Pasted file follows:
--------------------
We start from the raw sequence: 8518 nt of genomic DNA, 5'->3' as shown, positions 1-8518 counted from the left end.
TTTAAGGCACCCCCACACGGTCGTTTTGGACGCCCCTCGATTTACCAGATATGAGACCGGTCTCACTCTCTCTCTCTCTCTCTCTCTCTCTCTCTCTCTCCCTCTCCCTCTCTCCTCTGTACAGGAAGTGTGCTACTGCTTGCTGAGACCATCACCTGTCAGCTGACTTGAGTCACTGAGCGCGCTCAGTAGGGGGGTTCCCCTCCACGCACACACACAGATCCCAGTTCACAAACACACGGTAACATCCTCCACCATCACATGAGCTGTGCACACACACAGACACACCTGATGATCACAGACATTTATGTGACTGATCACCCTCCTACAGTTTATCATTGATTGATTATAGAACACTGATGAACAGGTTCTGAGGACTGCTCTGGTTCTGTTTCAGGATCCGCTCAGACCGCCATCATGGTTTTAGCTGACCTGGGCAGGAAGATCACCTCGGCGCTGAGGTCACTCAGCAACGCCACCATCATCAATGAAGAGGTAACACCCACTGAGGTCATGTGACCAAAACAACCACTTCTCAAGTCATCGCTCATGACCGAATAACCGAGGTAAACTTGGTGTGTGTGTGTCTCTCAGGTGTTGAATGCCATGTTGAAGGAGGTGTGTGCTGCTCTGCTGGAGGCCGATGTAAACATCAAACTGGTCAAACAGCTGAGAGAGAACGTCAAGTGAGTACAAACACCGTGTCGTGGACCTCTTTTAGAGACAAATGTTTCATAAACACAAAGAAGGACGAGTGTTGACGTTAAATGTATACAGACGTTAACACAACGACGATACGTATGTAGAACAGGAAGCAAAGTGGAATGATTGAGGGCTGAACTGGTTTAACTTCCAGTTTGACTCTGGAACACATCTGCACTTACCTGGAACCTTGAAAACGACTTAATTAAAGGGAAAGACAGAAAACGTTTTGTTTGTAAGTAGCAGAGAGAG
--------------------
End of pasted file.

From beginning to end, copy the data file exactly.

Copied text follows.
We start from the raw sequence: 8518 nt of genomic DNA, 5'->3' as shown, positions 1-8518 counted from the left end.
TTTAAGGCACCCCCACACGGTCGTTTTGGACGCCCCTCGATTTACCAGATATGAGACCGGTCTCACTCTCTCTCTCTCTCTCTCTCTCTCTCTCTCTCTCCCTCTCCCTCTCTCCTCTGTACAGGAAGTGTGCTACTGCTTGCTGAGACCATCACCTGTCAGCTGACTTGAGTCACTGAGCGCGCTCAGTAGGGGGGTTCCCCTCCACGCACACACACAGATCCCAGTTCACAAACACACGGTAACATCCTCCACCATCACATGAGCTGTGCACACACACAGACACACCTGATGATCACAGACATTTATGTGACTGATCACCCTCCTACAGTTTATCATTGATTGATTATAGAACACTGATGAACAGGTTCTGAGGACTGCTCTGGTTCTGTTTCAGGATCCGCTCAGACCGCCATCATGGTTTTAGCTGACCTGGGCAGGAAGATCACCTCGGCGCTGAGGTCACTCAGCAACGCCACCATCATCAATGAAGAGGTAACACCCACTGAGGTCATGTGACCAAAACAACCACTTCTCAAGTCATCGCTCATGACCGAATAACCGAGGTAAACTTGGTGTGTGTGTGTCTCTCAGGTGTTGAATGCCATGTTGAAGGAGGTGTGTGCTGCTCTGCTGGAGGCCGATGTAAACATCAAACTGGTCAAACAGCTGAGAGAGAACGTCAAGTGAGTACAAACACCGTGTCGTGGACCTCTTTTAGAGACAAATGTTTCATAAACACAAAGAAGGACGAGTGTTGACGTTAAATGTATACAGACGTTAACACAACGACGATACGTATGTAGAACAGGAAGCAAAGTGGAATGATTGAGGGCTGAACTGGTTTAACTTCCAGTTTGACTCTGGAACACATCTGCACTTACCTGGAACCTTGAAAACGACTTAATTAAAGGGAAAGACAGAAAACGTTTTGTTTGTAAGTAGCAGAGAGAG